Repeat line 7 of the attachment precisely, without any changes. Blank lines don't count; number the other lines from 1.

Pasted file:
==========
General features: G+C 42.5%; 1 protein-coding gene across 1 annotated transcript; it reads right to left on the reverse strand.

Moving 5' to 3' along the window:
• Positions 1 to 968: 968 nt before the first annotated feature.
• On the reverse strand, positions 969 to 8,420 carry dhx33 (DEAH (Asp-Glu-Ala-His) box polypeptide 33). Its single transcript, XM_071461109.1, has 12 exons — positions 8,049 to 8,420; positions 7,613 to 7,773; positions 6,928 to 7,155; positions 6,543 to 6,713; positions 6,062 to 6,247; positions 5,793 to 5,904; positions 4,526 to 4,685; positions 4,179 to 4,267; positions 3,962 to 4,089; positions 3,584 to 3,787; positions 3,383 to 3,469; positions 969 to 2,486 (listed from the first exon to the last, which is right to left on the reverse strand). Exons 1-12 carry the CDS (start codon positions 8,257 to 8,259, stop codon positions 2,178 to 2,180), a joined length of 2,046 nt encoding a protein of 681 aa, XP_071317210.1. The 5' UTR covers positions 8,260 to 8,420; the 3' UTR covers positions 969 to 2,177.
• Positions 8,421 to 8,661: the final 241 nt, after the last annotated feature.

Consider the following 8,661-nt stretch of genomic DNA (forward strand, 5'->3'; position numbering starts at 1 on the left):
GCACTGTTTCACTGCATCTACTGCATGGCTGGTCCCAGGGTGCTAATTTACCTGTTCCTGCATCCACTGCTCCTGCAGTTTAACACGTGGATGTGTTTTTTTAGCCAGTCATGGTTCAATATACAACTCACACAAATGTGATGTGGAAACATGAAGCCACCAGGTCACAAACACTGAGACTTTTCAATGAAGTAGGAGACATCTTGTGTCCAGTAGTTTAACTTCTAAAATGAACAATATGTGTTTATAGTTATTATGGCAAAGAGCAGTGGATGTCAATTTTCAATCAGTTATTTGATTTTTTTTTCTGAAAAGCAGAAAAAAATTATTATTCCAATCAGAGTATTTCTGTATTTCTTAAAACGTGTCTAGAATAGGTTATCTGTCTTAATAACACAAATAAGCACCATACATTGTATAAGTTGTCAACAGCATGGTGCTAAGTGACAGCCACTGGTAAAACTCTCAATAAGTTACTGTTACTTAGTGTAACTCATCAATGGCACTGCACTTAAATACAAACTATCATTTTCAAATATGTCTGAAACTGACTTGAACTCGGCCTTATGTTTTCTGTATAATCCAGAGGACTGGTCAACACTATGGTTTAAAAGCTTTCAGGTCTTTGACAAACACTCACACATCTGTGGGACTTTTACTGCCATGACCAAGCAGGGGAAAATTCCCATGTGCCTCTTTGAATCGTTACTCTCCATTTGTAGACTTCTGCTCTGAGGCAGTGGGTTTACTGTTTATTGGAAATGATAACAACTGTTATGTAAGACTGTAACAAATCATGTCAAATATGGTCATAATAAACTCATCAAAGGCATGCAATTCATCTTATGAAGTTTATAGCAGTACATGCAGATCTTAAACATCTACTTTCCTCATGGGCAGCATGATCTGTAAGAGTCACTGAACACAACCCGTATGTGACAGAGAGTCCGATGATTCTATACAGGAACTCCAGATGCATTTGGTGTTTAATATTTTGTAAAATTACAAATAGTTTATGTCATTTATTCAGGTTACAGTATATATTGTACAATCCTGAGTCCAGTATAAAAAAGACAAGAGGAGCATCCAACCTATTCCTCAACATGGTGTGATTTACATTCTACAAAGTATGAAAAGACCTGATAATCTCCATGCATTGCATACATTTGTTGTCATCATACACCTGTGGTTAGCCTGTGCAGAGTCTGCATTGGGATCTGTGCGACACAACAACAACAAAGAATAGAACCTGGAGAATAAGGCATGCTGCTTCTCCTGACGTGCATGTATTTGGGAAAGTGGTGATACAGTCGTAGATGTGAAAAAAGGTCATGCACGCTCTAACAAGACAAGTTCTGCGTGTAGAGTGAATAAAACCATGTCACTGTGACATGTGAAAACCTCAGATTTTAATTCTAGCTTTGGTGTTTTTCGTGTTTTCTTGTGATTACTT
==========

GCACTGTTTCACTGCATCTACTGCATGGCTGGTCCCAGGGTGCTAATTTACCTGTTCCTGCATCCACTGCTCCTGCAGTTTAACACGTGGATGTGTTTTTTTAGCCAGTCATGGTTCAATATACAACTCACACAAATGTGATGTGGAAACATGAAGCCACCAGGTCACAAACACTGAGACTTTTCAATGAAGTAGGAGACATCTTGTGTCCAGTAGTTTAACTTCTAAAATGAACAATATGTGTTTATAGTTATTATGGCAAAGAGCAGTGGATGTCAATTTTCAATCAGTTATTTGATTTTTTTTTCTGAAAAGCAGAAAAAAATTATTATTCCAATCAGAGTATTTCTGTATTTCTTAAAACGTGTCTAGAATAGGTTATCTGTCTTAATAACACAAATAAGCACCATACATTGTATAAGTTGTCAACAGCATGGTGCTAAGTGACAGCCACTGGTAAAACTCTCAATAAGTTACTGTTACTTAGTGTAACTCATCAATGGCACTGCACTTAAATACAAACTATCATTTTCAAATATGTCTGAAACTGACTTGAACTCGGCCTTATGTTTTCTGTATAATCCAGAGGACTGGTCAACACTATGGTTTAAAAGCTTTCAGGTCTTTGACAAACACTCACACATCTGTGGGACTTTTACTGCCATGACCAAGCAGGGGAAAATTCCCATGTGCCTCTTTGAATCGTTACTCTCCATTTGTAGACTTCTGCTCTGAGGCAGTGGGTTTACTGTTTATTGGAAATGATAACAACTGTTATGTAAGACTGTAACAAATCATGTCAAATATGGTCATAATAAACTCATCAAAGGCATGCAATTCATCTTATGAAGTTTATAGCAGTACATGCAGATCTTAAACATCTACTTTCCTCATGGGCAGCATGATCTGTAAGAGTCACTGAACACAACCCGTATGTGACAGAGAGTCCGATGATTCTATACAGGAACTCCAGATGCATTTGGTGTTTAATATTTTGTAAAATTACAAATAGTTTATGTCATTTATTCAGGTTACAGTATATATTGTACAATCCTGAGTCCAGTATAAAAAAGACAAGAGGAGCATCCAACCTATTCCTCAACATGGTGTGATTTACATTCTACAAAGTATGAAAAGACCTGATAATCTCCATGCATTGCATACATTTGTTGTCATCATACACCTGTGGTTAGCCTGTGCAGAGTCTGCATTGGGATCTGTGCGACACAACAACAACAAAGAATAGAACCTGGAGAATAAGGCATGCTGCTTCTCCTGACGTGCATGTATTTGGGAAAGTGGTGATACAGTCGTAGATGTGAAAAAAGGTCATGCACGCTCTAACAAGACAAGTTCTGCGTGTAGAGTGAATAAAACCATGTCACTGTGACATGTGAAAACCTCAGATTTTAATTCTAGCTTTGGTGTTTTTCGTGTTTTCTTGTGATTACTT